Mimosa is compatible with all current Windows operating systems and also Mac and Linux when using suitable emulators:
Mimosa is updated fairly frequently, since we thankfully take into consideration all wishes and improvement ideas of our customers. We implement and verify them as many of them as fast as possible, if they are aligned with the Mimosa scope and concept in general.
No. We do not require your registration at any stage when you are using our freeware versions. If you have contacted us, you will later on receive information about latest features and changes of Mimosa.
You have to organise the data in a simple manner in your spreadsheet program and use the clipboard to transfer the data. Mimosa offers tenths to ways to copy its data back to spreadsheet applications. You find the appropriate commands normally under the Edit menu of the current window (Copy to the Clipboard, Paste from the Clipboard). See the chapter Clipboard for details.
Invoke the spreadsheet application and Mimosa and go through this example.
This operation is done with the menu selection File|File Split as follows:
1. Select File|File Split
2. Click the Clear button to clear the current selection (all)
3. Click then Links to include only courses linked to selected teachers
4. Pick from the list the selected teachers and click [OK]
5. Click again [OK] to accept the selection and give a name to the file to be extracted
6. Read the extracted file into Mimosa with File|File Import
Yes, you can. Mimosa works on ANY network or with single PCs, and there are no maximum number of simultaneous users. Mimosa synchronises (or merges) the files of several users, but accessing the same file by several users in the same time (which is also possible) is in most cases not recommended. View the topic File|Network for more information. The same operations can be done without network as well, and any two Mimosa files can be merged also with File|File Add command.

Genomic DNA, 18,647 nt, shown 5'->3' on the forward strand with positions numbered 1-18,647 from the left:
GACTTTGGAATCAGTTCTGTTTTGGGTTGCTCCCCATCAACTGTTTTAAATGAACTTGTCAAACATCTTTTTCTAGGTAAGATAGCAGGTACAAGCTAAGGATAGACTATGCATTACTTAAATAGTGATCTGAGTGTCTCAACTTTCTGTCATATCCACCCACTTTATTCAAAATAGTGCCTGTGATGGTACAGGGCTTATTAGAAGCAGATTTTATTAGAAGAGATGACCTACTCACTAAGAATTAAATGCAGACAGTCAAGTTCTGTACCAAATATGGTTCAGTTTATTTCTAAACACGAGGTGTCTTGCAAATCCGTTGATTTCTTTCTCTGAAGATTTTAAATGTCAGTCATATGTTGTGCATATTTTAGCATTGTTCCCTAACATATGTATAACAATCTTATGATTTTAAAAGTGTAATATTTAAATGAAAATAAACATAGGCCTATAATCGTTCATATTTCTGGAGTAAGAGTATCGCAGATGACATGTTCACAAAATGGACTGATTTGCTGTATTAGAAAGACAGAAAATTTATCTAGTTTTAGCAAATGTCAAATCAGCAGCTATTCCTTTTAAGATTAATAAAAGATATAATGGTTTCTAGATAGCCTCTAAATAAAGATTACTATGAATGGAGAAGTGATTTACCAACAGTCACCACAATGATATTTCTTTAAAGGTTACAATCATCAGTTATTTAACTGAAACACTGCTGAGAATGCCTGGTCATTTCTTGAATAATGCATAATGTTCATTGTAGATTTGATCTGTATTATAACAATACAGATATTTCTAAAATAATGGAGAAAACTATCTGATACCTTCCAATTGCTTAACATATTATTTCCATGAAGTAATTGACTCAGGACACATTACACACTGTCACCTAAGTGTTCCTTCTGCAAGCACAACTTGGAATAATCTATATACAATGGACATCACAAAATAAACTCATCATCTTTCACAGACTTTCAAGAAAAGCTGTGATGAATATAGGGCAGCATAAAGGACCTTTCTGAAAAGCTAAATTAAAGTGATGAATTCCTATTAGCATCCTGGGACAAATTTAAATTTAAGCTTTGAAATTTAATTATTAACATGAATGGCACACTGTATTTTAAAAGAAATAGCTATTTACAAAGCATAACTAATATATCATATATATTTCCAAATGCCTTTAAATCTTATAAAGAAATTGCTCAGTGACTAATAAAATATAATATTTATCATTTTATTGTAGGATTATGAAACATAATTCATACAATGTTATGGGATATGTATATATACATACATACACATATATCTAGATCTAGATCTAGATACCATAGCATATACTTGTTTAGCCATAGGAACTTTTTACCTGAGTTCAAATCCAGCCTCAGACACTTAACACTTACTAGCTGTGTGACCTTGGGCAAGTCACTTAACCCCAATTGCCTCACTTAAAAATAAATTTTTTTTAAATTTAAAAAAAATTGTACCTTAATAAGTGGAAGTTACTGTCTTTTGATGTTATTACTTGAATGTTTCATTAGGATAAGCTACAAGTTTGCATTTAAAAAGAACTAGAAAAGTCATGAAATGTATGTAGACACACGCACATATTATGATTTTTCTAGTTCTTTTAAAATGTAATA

Each of the Mimosa users can create and maintain one or several Mimosa files (with the extension .mfw) and each user can merge (or synchronise) their files with any files of others to create a combined Mimosa file. Due to the nature of scheduling data, each item in the file is dependent on each other, and if several users were able to access the same file in the same time, it would cause either eternal waiting or integrity problems.
Therefore Mimosa enables users to merge an unlimited number of Mimosa files when they want to collaborate with others. The result is the same as when several users were accessing the same file, but there is no waiting or integrity problems. To be able to do that, the Mimosa file must be converted to text format (with the extension .mxt), using the File|File Export selection. After that every user can merge that file to their own with the File|File Add selection. At this stage, Mimosa automatically removes the minimum number of possible conflicts in the timetables, resulting always in a valid Mimosa file.
This practice of merging files is constantly used in universities and other large educational institutions where many departments want (and are forced) to create their own schedules, but due to partially shared common resources (typically teachers and rooms), they cannot do that independently. This is were file merge comes in.
Merging of files is done in various ways: sometimes users email their Mimosa files to others, sometimes they are stored in a folder everyone has access to. This arrangement ensures that users can work independently and publish the results to others when they want. After merging, users always have a valid Mimosa file at hand.